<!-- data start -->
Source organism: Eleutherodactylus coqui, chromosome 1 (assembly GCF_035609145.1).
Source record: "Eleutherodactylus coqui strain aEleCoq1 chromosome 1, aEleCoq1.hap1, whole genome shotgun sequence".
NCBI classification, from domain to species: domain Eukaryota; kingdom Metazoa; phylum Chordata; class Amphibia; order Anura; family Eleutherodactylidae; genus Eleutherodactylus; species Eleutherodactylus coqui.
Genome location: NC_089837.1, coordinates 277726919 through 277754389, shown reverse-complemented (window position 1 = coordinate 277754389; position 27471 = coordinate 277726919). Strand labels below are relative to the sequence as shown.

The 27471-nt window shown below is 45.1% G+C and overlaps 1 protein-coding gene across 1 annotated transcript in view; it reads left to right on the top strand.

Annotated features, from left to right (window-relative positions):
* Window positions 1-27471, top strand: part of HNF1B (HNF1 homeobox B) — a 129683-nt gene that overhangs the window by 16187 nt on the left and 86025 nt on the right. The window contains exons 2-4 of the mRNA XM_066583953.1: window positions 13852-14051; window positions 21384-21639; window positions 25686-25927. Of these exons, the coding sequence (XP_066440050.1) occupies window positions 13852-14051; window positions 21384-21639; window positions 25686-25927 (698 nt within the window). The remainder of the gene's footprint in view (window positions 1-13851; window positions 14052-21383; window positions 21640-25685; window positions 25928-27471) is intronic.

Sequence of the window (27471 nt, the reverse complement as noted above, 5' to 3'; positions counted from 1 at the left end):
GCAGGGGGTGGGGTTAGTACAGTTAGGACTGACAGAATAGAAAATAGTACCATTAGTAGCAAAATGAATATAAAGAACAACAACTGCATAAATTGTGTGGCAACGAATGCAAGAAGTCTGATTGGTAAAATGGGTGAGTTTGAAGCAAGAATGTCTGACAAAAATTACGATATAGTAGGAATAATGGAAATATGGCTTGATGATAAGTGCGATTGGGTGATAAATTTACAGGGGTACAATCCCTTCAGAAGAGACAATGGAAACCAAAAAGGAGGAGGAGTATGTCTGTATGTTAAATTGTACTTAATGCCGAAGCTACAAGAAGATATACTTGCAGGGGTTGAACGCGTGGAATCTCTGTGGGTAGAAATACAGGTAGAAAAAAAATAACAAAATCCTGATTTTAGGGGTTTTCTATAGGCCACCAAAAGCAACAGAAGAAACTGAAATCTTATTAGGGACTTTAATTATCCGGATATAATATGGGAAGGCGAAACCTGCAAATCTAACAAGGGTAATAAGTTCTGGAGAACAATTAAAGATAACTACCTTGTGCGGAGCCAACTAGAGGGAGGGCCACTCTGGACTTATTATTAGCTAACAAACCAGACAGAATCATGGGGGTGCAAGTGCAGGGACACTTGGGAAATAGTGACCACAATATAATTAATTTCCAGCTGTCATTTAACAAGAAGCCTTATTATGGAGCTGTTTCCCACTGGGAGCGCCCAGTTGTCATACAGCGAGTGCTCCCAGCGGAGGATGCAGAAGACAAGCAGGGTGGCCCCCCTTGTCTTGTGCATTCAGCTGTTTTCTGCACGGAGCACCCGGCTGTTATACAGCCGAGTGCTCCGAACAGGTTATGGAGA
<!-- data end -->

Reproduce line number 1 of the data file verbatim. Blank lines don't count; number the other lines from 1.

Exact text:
Source organism: Eleutherodactylus coqui, chromosome 1 (assembly GCF_035609145.1).